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Raising the stakes on the high seas – the pirates’ response to the increased use of private maritime security protection

Euro-View: SAMI’s Steven Jones on Maritime Piracy


As piracy attacks off the coast of Somalia continue, the actual number of successful hijacks has fallen. This is in no small part due to the effectiveness of private maritime security companies, and many ship owners have now made the difficult decision to “go armed”. This deterrent’s 100 percent success rate means that thousands of seafarers have avoided capture by pirates.

Against this backdrop, it is reassuring to see that the shipping and security industries are both striving for a credible deterrent against piracy, and are prepared to invest in the appropriate accreditation and standards for private contractors to guarantee proper conduct at sea. Flag States increasingly accept the concept while the International Maritime Organisation (IMO) is addressing the aspect of standards. So the armed response appears set to stay.

With armed guards on the increase, what will the effect on pirate behaviour be in this high-stakes contest?

Sadly, it seems that recent successes in keeping pirates at bay have led to increased tensions, as pirates look to new techniques to hijack vessels. While their successes have fallen, there are reports of increased violence when they do get onboard vessels. The escalating brutality is seen as a sign of heightened desperation.

Yet in the long term, what will be the next step in the piracy problem’s evolution? It is clearly still too good a business for the pirates to drop out of the market, and as British Rear Admiral Duncan Potts — Commander of the EU’s anti-piracy task force (EUNAVFOR) — recently warned, any gains made against pirates are reversible. There is a danger in thinking we have piracy “cracked”.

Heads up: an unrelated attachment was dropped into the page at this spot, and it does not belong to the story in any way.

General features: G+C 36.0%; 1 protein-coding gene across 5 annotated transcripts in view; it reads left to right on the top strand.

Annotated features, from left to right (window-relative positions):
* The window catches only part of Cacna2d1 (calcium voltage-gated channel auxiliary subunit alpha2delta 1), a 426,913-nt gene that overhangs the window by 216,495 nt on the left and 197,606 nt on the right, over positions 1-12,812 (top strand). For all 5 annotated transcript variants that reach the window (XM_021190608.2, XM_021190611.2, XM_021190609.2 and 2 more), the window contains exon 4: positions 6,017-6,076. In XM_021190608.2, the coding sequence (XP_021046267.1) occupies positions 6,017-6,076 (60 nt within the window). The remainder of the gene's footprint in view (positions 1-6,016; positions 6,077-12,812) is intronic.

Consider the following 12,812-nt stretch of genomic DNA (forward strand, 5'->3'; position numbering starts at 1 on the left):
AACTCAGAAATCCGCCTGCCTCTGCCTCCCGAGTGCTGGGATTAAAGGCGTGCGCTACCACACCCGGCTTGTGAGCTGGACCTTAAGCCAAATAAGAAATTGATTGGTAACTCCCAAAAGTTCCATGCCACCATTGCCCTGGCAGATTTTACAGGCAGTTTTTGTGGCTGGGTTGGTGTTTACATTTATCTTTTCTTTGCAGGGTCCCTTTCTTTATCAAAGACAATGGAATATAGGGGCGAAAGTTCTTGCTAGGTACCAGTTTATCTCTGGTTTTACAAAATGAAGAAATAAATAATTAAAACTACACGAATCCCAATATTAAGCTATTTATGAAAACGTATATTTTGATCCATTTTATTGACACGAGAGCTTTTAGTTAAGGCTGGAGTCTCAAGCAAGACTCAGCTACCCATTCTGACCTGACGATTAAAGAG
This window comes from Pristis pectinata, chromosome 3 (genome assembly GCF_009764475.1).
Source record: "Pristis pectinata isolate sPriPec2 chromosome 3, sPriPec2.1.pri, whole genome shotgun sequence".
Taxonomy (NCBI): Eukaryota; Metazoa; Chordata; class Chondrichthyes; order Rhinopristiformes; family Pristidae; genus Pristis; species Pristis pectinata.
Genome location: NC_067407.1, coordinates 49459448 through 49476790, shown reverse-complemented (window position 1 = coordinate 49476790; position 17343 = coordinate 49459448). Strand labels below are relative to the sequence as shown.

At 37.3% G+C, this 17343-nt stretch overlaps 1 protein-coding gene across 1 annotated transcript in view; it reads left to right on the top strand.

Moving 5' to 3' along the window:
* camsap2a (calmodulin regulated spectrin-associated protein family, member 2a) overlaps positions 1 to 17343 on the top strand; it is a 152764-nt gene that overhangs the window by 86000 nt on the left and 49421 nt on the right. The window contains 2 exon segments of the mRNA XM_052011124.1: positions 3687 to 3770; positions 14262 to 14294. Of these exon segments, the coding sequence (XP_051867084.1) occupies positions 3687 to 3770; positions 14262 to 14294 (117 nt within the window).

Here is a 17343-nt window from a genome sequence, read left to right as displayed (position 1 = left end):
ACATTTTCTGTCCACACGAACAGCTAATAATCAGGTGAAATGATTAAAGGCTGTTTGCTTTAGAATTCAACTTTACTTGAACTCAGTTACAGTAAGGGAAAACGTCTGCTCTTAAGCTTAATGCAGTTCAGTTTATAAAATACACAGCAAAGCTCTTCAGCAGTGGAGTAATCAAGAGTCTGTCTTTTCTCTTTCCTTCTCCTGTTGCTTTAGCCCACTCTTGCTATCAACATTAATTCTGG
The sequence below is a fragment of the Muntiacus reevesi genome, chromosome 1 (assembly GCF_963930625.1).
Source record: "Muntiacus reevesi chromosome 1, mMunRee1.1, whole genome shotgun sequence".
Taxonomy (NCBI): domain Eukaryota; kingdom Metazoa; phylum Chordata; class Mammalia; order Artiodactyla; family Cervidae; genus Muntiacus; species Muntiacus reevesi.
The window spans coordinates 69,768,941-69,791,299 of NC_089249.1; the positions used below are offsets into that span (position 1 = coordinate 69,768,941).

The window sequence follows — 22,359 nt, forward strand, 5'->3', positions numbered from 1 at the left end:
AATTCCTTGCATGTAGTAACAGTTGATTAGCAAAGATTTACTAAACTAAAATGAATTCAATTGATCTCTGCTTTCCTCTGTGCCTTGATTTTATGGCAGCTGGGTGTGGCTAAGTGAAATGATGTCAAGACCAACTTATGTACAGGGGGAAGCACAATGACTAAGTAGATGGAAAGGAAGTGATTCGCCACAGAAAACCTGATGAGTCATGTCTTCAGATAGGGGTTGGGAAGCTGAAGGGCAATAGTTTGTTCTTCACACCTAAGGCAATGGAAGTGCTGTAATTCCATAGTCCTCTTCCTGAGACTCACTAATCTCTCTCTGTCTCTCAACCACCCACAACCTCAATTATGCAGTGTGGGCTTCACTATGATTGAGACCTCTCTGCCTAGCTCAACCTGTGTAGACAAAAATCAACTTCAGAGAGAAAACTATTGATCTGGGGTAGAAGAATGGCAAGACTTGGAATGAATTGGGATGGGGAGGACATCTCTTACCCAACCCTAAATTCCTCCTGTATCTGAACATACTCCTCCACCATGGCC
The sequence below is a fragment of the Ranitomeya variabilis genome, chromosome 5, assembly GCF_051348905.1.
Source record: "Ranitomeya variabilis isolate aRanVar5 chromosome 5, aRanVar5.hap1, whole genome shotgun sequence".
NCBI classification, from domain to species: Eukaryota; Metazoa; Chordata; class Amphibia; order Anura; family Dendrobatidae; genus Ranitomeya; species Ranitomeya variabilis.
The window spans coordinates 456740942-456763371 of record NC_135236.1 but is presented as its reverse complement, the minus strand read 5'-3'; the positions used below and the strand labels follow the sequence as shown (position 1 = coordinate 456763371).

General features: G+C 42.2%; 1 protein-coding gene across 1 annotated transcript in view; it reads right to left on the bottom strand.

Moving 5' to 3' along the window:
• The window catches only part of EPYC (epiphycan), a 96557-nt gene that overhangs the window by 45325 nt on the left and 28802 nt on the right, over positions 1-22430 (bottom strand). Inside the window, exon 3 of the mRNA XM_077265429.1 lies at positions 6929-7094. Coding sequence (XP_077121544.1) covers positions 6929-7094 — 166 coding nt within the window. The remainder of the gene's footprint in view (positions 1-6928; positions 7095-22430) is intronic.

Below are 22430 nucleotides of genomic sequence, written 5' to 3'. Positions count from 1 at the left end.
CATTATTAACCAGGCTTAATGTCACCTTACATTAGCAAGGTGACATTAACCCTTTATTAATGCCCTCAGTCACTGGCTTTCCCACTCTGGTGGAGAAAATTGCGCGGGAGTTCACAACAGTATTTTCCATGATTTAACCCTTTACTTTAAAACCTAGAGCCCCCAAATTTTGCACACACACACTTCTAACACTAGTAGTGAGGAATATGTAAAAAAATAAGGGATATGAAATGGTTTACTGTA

Somali pirates will continue to adapt to the security measures employed by the shipping industry. They are adaptable, skilled and shrewd — dangerous opponents in every sense. Indeed, analysts now see evidence of new patterns in their attacks.

First is the “drifter” scenario. This sees one pirate boat making a series of attacks not far from the internationally recognised transit corridor (IRTC) policed by EU and NATO task forces. Here the drifter pirates stay close to one area and hit out at preferred targets. There have been multiple attacks in one area off the coast of the Oman recently, which supports the “drift and hit” theory.

Another pattern involves multiple pirate boats working in tandem to attack. This “pre-determined” skirmish is used to confuse any armed response onboard, drawing fire away from the actual boarding pirates.

EUNAVFOR has also warned of pirates using fishing fleets as cover. As the annual south-western monsoon takes hold on the region, rough seas and storms force fishermen to operate in quieter areas located in the western Gulf of Aden and the southern Strait of Bab El Mandeb. However, pirate groups can take advantage of this situation to blend in with the fishing boats. In stormy weather, it is more difficult to tell the difference between a pirate action group and ordinary fishing vessels.